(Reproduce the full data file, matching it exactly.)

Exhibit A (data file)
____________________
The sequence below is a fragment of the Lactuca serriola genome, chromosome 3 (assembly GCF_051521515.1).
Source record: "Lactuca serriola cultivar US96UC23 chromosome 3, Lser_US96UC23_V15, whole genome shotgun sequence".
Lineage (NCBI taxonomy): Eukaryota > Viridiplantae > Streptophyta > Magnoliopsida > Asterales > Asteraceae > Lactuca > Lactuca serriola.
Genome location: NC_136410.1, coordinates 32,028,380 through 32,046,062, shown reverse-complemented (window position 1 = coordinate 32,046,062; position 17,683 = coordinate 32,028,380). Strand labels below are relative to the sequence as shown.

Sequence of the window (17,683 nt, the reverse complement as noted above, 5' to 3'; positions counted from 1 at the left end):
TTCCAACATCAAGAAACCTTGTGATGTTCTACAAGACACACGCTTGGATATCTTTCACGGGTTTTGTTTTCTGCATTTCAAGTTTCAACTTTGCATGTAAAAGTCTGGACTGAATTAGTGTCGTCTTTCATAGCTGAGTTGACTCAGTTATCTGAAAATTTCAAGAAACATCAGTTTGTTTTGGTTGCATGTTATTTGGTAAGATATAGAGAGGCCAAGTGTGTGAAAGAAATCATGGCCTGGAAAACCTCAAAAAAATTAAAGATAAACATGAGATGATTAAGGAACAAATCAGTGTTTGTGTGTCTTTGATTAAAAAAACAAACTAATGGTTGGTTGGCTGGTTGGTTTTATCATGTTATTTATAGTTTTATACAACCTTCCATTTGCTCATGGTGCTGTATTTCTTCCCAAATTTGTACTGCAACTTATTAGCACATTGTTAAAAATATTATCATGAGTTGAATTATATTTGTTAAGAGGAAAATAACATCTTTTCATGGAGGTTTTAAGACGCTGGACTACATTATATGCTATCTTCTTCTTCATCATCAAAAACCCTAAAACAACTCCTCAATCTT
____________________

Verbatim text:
The sequence below is a fragment of the Lactuca serriola genome, chromosome 3 (assembly GCF_051521515.1).
Source record: "Lactuca serriola cultivar US96UC23 chromosome 3, Lser_US96UC23_V15, whole genome shotgun sequence".
Lineage (NCBI taxonomy): Eukaryota > Viridiplantae > Streptophyta > Magnoliopsida > Asterales > Asteraceae > Lactuca > Lactuca serriola.
Genome location: NC_136410.1, coordinates 32,028,380 through 32,046,062, shown reverse-complemented (window position 1 = coordinate 32,046,062; position 17,683 = coordinate 32,028,380). Strand labels below are relative to the sequence as shown.

Sequence of the window (17,683 nt, the reverse complement as noted above, 5' to 3'; positions counted from 1 at the left end):
TTCCAACATCAAGAAACCTTGTGATGTTCTACAAGACACACGCTTGGATATCTTTCACGGGTTTTGTTTTCTGCATTTCAAGTTTCAACTTTGCATGTAAAAGTCTGGACTGAATTAGTGTCGTCTTTCATAGCTGAGTTGACTCAGTTATCTGAAAATTTCAAGAAACATCAGTTTGTTTTGGTTGCATGTTATTTGGTAAGATATAGAGAGGCCAAGTGTGTGAAAGAAATCATGGCCTGGAAAACCTCAAAAAAATTAAAGATAAACATGAGATGATTAAGGAACAAATCAGTGTTTGTGTGTCTTTGATTAAAAAAACAAACTAATGGTTGGTTGGCTGGTTGGTTTTATCATGTTATTTATAGTTTTATACAACCTTCCATTTGCTCATGGTGCTGTATTTCTTCCCAAATTTGTACTGCAACTTATTAGCACATTGTTAAAAATATTATCATGAGTTGAATTATATTTGTTAAGAGGAAAATAACATCTTTTCATGGAGGTTTTAAGACGCTGGACTACATTATATGCTATCTTCTTCTTCATCATCAAAAACCCTAAAACAACTCCTCAATCTT